After a few site visits and a “very informative” conference call, the Planning Board is hopeful it can have a usable wind turbine bylaw by this summer, according to Chairman Jamie Reinhardt.
“Everybody thinks these things happen overnight, and everybody thinks that just because we’ve been working on it for three years means we have all the answers, but it doesn’t,” Reinhardt said at the board’s meeting last week.
The board is trying to complete the bylaw before the Minuteman Wind company begins construction on a five-turbine, 12.5-megawatt wind facility in town.
The board is meeting with representatives from the Berkshire Regional Planning Commission on Thursday at 7 p.m. at Town Hall to run the draft proposal by the commission.
Over the past two months, board members visited the Searsburg Wind Facility in Vermont and the Maple Ridge Wind Farm in Lewis County, N.Y. The Searsburg facility has 11 turbines, each 198 feet tall, that generate 6 megawatts of electricity. Maple Ridge has 195 turbines, each 390 feet high, that generate over 198 MW of power.
“They each had their own personalities,” Reinhardt said. “In Searsburg, they were lower and of a smaller scale, but they spin at a faster rpm, so the noise from them is more noticeable. However, the scale of the projects are night and day.”
At the Thursday meeting, the board also called the New York town of Martinsburg to speak with members of its Planning Board to see how it approached a wind farm bylaw when dealing with the Maple Ridge facility.
The Savoy board asked a number of questions pertaining to the required height of the turbines, how far they had to be from other structures, the amount of “flicker” (moving blades blocking the sun from nearby houses) and the inclusion of decommissioning expenses.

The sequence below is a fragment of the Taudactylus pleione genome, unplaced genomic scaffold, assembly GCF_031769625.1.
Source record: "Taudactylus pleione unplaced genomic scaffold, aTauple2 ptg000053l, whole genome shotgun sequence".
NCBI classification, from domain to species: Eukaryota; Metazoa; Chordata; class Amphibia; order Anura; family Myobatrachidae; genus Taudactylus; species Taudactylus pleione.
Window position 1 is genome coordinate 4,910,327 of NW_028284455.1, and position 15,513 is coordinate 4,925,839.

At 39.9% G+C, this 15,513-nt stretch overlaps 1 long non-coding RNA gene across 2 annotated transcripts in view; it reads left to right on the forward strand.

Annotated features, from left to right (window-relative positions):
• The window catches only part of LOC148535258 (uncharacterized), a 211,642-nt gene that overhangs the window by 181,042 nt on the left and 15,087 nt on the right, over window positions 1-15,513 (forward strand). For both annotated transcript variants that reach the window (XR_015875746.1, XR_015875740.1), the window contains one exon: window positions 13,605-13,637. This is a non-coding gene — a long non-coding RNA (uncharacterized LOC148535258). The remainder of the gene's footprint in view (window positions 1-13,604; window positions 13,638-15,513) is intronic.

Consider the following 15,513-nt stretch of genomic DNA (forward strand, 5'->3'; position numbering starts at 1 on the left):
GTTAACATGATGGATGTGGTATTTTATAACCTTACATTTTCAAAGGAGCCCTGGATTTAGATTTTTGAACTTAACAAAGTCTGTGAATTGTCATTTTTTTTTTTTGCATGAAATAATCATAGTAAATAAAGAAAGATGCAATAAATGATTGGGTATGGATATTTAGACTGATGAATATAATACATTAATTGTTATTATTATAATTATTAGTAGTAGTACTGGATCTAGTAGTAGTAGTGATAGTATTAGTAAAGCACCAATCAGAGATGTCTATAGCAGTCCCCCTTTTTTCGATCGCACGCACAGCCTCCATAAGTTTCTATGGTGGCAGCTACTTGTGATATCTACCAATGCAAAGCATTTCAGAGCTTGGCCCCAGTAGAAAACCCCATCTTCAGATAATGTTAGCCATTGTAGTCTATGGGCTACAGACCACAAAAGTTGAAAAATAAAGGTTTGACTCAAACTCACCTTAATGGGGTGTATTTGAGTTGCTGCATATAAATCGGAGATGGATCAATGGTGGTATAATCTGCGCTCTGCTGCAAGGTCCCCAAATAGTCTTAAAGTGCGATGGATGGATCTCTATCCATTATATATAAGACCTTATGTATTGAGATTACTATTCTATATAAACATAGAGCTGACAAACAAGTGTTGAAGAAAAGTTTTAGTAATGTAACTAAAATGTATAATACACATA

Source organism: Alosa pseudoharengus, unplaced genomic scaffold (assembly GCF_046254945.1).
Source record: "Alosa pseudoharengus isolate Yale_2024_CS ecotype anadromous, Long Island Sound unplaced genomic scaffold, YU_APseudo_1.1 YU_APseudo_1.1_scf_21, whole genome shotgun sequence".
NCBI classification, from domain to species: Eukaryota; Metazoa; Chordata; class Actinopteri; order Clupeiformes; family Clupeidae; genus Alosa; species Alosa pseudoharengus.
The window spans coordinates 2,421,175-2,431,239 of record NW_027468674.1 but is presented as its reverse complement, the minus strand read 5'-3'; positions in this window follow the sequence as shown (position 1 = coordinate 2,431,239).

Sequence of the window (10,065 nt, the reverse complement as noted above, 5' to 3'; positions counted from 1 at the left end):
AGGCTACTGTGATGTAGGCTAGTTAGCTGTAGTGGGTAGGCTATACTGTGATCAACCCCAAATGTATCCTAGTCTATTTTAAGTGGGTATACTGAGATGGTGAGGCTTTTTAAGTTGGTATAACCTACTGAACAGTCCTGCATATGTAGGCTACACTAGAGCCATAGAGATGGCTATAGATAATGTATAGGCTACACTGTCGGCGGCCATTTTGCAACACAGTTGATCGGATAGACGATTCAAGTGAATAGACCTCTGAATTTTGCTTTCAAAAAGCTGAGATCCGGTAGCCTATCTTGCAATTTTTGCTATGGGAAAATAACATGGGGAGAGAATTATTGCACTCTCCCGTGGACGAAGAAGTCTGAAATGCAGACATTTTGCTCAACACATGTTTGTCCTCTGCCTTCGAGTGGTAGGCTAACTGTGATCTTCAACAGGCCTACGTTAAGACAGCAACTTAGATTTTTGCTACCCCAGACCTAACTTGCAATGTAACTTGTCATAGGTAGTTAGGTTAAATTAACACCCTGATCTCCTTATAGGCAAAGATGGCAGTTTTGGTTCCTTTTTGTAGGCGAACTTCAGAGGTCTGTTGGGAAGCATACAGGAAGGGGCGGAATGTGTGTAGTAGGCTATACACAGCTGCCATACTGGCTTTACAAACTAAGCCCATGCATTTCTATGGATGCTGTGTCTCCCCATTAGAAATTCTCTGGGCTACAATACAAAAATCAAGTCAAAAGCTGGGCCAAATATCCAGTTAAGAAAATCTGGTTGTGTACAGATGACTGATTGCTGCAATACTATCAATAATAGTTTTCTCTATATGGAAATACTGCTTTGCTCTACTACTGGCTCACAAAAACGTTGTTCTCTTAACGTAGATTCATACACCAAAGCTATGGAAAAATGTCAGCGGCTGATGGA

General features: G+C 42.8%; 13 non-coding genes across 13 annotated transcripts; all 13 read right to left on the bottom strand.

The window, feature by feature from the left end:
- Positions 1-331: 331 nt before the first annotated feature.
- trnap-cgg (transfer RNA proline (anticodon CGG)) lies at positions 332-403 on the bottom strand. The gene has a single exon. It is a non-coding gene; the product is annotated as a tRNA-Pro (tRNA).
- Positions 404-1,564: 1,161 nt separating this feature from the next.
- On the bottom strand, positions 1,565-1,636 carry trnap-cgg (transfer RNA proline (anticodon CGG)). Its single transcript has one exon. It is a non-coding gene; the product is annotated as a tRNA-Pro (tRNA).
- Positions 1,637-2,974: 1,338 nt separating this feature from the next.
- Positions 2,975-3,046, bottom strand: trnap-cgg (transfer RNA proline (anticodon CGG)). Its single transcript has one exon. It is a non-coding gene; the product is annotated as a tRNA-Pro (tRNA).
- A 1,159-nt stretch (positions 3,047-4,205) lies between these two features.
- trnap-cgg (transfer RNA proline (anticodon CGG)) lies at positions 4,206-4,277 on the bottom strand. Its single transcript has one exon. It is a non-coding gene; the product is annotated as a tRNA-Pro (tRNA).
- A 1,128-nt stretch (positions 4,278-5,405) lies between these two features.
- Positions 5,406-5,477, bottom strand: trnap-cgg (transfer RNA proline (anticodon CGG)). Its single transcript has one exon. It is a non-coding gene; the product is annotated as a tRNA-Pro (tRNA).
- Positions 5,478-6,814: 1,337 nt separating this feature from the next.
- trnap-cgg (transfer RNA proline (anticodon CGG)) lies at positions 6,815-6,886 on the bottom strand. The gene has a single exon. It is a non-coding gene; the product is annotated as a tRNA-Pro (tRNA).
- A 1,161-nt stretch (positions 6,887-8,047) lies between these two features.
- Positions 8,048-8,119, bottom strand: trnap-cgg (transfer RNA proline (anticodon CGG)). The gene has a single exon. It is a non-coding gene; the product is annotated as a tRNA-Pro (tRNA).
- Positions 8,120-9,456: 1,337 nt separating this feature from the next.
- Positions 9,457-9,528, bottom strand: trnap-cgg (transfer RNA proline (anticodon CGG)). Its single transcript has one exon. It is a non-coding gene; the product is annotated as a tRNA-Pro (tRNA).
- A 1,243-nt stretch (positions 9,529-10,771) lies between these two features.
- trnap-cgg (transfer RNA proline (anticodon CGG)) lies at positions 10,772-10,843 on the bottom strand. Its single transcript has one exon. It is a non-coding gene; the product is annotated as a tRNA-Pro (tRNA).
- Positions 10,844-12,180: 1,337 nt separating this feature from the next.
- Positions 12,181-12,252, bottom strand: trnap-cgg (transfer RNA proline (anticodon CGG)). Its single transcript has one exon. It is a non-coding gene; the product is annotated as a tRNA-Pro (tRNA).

Mike Caldwell of the Martinsburg board said the two towns will face different problems because Savoy is located on a hilltop and Martinsburg is on a plateau. Because of that, he said, the Savoy board needs to consider how far the turbines should be set back from surrounding houses.
The Savoy board also asked about decommissioning costs for the Maple Ridge facility – something that has been a point of contention between the Planning Board and Minuteman. Caldwell admitted the town did not include such funds in its bylaw.
“That’s a mistake we’re probably going to be sorry for, down the line,” he said.
He also warned that the town should be careful in how it uses the money the facility will bring in. Martinsburg has been using its money to reduce the tax rate, but Caldwell said that is dangerous because the facility might not be open forever.
“The tax rate is about $5 per $1,000 (of property valuation) right now. If the facility closes, it could jump to $30 per $1,000 and really hurt people because it didn’t go up slowly,” he said. “We’re trying to set some funds aside to ease the blow, if it ever comes.”
Reinhardt said the Savoy board found the visits and the telephone call useful in determining where it will go next.
“I’m hopeful that we can use the month of May to wrap things up and have one more open meeting, and then, hopefully in June, we can have the public vote,” he said. “I think that is a realistic deadline.”
By Ryan Hutton, North Adams Transcript
18 April 2007
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